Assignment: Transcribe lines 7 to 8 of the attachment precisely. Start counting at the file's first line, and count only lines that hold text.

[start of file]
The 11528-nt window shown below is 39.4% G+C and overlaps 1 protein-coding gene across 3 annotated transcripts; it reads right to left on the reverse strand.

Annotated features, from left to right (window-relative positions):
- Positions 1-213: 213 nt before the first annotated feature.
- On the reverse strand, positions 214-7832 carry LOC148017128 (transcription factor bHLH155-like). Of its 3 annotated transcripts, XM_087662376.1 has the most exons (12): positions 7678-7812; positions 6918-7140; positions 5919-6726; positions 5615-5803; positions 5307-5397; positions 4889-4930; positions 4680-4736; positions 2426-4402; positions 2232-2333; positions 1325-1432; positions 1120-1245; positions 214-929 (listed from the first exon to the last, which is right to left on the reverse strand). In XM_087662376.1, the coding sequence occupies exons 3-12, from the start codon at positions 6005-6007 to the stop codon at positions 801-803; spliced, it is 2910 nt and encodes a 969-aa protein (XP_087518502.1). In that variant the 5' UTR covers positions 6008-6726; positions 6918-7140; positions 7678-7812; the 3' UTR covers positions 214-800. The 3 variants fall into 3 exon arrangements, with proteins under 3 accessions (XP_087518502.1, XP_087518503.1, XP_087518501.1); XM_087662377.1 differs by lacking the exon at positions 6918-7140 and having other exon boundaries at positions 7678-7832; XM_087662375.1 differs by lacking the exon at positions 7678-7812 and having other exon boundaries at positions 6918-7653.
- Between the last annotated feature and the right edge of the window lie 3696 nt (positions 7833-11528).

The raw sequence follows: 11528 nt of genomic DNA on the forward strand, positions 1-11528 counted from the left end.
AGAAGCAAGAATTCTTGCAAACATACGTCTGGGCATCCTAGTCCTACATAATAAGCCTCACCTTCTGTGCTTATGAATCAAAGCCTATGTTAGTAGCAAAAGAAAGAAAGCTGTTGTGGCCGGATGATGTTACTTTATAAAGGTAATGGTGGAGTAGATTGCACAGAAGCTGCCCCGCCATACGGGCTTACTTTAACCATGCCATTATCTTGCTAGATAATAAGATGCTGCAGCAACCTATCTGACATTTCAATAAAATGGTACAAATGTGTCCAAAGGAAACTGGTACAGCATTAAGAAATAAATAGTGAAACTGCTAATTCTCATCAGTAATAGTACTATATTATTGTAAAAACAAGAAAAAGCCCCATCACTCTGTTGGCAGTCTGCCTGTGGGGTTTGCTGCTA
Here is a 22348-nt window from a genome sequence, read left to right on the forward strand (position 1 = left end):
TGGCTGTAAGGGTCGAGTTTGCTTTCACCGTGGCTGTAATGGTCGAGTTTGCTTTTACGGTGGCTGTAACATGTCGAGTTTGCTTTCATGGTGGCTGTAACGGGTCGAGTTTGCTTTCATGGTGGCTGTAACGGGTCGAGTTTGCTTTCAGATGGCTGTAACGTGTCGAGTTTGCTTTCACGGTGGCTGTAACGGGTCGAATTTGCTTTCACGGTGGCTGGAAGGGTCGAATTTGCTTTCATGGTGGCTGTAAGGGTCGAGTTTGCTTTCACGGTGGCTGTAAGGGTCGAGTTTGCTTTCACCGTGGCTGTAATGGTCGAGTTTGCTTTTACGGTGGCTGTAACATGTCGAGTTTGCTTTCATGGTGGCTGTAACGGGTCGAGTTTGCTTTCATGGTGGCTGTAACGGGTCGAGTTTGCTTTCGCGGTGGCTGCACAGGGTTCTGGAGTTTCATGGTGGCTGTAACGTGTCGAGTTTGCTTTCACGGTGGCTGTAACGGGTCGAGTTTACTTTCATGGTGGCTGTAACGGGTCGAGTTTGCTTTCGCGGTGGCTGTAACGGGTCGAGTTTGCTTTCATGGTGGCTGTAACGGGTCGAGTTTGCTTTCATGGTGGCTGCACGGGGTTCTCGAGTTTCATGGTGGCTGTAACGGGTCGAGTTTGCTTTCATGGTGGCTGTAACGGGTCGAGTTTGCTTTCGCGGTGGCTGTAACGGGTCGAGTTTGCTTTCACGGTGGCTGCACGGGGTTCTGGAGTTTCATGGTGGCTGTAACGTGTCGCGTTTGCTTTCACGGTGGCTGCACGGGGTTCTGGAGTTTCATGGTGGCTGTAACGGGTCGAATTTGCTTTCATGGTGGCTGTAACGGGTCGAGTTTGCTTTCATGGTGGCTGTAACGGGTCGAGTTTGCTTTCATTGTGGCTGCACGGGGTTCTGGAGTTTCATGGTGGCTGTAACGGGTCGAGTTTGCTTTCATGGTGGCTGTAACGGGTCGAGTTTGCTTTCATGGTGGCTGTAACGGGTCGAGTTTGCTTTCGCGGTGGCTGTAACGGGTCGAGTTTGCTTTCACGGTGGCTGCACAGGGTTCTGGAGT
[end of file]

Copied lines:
AGAAGCAAGAATTCTTGCAAACATACGTCTGGGCATCCTAGTCCTACATAATAAGCCTCACCTTCTGTGCTTATGAATCAAAGCCTATGTTAGTAGCAAAAGAAAGAAAGCTGTTGTGGCCGGATGATGTTACTTTATAAAGGTAATGGTGGAGTAGATTGCACAGAAGCTGCCCCGCCATACGGGCTTACTTTAACCATGCCATTATCTTGCTAGATAATAAGATGCTGCAGCAACCTATCTGACATTTCAATAAAATGGTACAAATGTGTCCAAAGGAAACTGGTACAGCATTAAGAAATAAATAGTGAAACTGCTAATTCTCATCAGTAATAGTACTATATTATTGTAAAAACAAGAAAAAGCCCCATCACTCTGTTGGCAGTCTGCCTGTGGGGTTTGCTGCTA
Here is a 22348-nt window from a genome sequence, read left to right on the forward strand (position 1 = left end):